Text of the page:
School boards across New Jersey are grappling with the maintenance challenges of aging facilities. Fortunately, there are state programs available that offer alternative financing, as well as financial incentives for maintaining facilities while lowering energy costs.
Newark Public Schools is among districts in the forefront of using available state programs to upgrade their facilities with high-efficiency equipment.
As the largest and one of the oldest school districts in the state, annual energy costs have reached $13 million in recent years. Each year the district uses 60 GWh of electricity, 5 million therms of natural gas, and more than 200,000 gallons of fuel oil.
To address these growing energy costs, Newark officials are maximizing opportunities offered by New Jersey’s Board of Public Utilities (BPU) through the New Jersey Clean Energy Program (NJCEP) and the Energy Savings Investment Program (ESIP).
In 2013 the district chose to undertake an energy assessment of all its facilities using the free energy benchmarking services available through NJCEP. The energy use for each school and facility was measured, providing school administrators with tools to compare the district’s buildings against the performance of similar schools across the state.
The benchmarking assessment revealed dramatic differences between facilities. One high school’s electric and fuel bill reached $462,310 per year, more than double the annual cost of comparable schools.
Nearly $1 million in Energy Savings The assessment also identified several opportunities to reduce energy costs, as well as guidance on how NJCEP incentives could help the district invest in advanced energy-saving solutions. Recommended improvements included installation of new lighting, heating, ventilation and air conditioning (HVAC), and control systems. School officials projected these measures would save $166,000 in annual maintenance and $990,000 in annual energy costs.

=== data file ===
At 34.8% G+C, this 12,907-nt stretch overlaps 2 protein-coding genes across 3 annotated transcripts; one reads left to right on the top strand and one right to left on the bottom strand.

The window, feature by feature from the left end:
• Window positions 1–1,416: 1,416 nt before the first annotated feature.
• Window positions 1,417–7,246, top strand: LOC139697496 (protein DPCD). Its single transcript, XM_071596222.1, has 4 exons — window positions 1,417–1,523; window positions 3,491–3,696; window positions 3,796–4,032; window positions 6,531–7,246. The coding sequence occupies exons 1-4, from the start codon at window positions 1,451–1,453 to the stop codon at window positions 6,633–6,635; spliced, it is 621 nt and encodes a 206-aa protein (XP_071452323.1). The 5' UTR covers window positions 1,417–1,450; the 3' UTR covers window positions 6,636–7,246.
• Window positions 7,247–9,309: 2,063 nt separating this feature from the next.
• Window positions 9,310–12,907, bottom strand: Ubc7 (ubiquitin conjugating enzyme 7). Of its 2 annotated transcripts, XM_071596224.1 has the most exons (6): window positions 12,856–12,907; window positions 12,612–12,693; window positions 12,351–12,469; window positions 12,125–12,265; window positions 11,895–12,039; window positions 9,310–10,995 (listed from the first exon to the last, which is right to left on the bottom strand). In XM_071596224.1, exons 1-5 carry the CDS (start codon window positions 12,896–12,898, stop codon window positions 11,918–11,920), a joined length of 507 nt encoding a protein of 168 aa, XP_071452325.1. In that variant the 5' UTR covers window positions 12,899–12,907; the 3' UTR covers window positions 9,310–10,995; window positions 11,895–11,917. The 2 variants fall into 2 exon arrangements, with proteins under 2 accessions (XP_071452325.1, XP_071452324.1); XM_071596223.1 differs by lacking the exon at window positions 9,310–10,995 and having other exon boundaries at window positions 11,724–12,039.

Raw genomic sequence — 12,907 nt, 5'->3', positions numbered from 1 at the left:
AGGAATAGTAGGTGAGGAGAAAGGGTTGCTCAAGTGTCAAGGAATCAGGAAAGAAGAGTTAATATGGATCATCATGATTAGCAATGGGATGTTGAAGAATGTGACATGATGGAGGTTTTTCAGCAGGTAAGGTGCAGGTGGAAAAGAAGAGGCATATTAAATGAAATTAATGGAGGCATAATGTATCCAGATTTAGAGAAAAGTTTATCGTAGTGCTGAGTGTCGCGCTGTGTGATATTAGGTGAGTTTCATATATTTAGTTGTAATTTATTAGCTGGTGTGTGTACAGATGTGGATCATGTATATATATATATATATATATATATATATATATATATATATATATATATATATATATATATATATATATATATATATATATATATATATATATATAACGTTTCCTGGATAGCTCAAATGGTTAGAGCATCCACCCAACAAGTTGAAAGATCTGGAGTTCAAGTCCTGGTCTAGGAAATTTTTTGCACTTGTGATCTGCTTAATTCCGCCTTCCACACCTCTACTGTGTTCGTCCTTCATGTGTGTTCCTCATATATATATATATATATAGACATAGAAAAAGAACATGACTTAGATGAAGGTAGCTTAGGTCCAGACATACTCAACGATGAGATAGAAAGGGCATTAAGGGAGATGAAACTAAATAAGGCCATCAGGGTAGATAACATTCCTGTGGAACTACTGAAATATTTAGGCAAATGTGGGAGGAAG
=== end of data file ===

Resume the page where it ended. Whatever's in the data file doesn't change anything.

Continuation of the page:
To help cover the costs of these measures, the district was eligible to receive $1.52 million in incentives through the NJCEP Pay for Performance program. Incentives were directly linked to reducing energy use by at least 15 percent of the building’s existing energy consumption with incentives of up to $2 million.
For the remaining project costs, Newark Public Schools turned to the state’s Energy Savings Improvement Program (ESIP), which provides schools with the ability to pay for energy-related improvements with cost savings that result from the project. The ESIP financing structure, combined with Pay for Performance incentives, allowed Newark to implement significant energy-efficiency improvements without the upfront expense that administrators typically associate with large-scale maintenance upgrades. All energy-related improvements are paid for using the reduction in energy costs, which is required under the ESIP statute.
“Our number one goal is to deliver clean and safe schools every day that support 21st century learning. The ESIP program will catapult Newark Public Schools toward the realization of this goal,” said Keith S. Barton, executive managing director of operations at Newark Public Schools.
In 2015, six Newark schools implemented the first round of improvements:
- Arts High School;
- Barringer High School;
- George Washington Carver High School;
- Malcolm X High School;
- Technology High School; and
- Weequahic High School.
Lighting upgrades, premium efficiency motors, and condensing boilers are being installed at each facility. Weequahic High is also preparing to install a new, efficient steam boiler. The installation of the new equipment is expected to cost $19 million and generate dozens of local jobs.
Newark Public Schools will pay for the new equipment through the 3.94 GWh of electricity savings and 351,000 therms of natural gas savings that are projected by consultants hired by the district. More energy saving improvements are expected in the years ahead.
The improvements are also expected to benefit students’ education. New classroom air ventilators and LEDs will allow for greater indoor air and lighting quality, combining to improve the productivity of both teachers and students alike.